By Filipe Pacheco and Verity Ratcliffe
“It is the first step for maybe putting in place this policy in Brazil,” he said on the sidelines of a conference in Riyadh. Bolsonaro said he needs to consult with his economic team and energy ministry before agreeing to join, adding in a panel discussion that he was keen for Brazil to accept the invitation.
Brazil’s burgeoning production is complicating OPEC’s effort to prop up crude prices in the face of booming supply from U.S. shale fields and weakening global demand. If it joined, Brazil could become the third-biggest producer in the Organization of the Petroleum Exporting Countries after Saudi Arabia and Iraq.
Brazil’s oil reserves are bigger than those of several OPEC members, Bolsonaro said. Brazil and OPEC could form “a great partnership,” helping each other to stabilize global fossil fuel prices.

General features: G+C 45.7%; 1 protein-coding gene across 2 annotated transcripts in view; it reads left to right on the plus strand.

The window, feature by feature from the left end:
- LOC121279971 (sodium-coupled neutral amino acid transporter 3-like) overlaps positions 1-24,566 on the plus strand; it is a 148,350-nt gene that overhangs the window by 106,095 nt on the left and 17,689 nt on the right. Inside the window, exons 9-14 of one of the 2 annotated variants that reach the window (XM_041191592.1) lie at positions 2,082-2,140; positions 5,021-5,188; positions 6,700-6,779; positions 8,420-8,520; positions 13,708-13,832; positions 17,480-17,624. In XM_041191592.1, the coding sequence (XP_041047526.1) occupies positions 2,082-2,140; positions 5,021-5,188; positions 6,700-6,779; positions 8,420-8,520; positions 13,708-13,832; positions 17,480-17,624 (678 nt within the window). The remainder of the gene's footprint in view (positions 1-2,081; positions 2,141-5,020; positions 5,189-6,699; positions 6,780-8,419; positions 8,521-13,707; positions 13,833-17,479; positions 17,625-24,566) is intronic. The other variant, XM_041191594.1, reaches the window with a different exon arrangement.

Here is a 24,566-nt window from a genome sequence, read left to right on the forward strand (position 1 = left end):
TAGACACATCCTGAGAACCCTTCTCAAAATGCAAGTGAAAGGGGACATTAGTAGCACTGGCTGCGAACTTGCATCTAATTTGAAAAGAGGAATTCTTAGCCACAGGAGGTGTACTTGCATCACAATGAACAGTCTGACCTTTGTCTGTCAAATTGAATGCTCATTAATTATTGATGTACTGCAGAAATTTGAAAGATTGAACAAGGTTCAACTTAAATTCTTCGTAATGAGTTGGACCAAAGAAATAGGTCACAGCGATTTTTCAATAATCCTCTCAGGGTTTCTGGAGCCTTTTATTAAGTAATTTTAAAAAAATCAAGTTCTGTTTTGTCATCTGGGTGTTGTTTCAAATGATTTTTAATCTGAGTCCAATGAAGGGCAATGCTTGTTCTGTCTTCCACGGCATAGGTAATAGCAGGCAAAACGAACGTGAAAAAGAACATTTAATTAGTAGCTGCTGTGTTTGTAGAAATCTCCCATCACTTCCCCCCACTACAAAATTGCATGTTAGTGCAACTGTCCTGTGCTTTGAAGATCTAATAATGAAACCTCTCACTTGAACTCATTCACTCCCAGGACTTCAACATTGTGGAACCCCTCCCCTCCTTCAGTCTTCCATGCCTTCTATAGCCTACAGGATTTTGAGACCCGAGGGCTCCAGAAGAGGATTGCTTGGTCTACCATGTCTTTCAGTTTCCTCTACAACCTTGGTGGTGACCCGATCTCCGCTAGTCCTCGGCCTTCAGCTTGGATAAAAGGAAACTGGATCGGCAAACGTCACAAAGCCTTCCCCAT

Several countries have joined or left OPEC in recent years, but Brazil’s output dwarfs that of the organization’s newest members. Gabon re-joined OPEC in 2016, while Equatorial Guinea and Congo signed up in 2017 and 2018, respectively. Indonesia suspended its membership in 2016, saying it had become a net importer of oil. Qatar quit in January, and Ecuador said it would withdraw as of Jan. 1.
Brazil produced 2.71 million barrels a day 2018, according to the International Energy Agency, which forecasts the country’s average output to reach 2.9 million this year and 3.22 million in 2020. Brazilian crude production surged to 3.13 million barrels a day in September, the IEA said its latest monthly report.
The Latin American nation seeks to expand its output capacity by auctioning new exploration licenses within days, Bolsonaro said. The areas it’s offerings are located in the per-salt, a giant expanse of oil deposits trapped beneath a layer of salt under the Atlantic seabed.
Exxon Mobil Corp., Royal Dutch Shell Plc and other energy giants are set to vie for the deposits, which could hold 15 billion barrels of oil, almost twice as much as Norway has in reserves.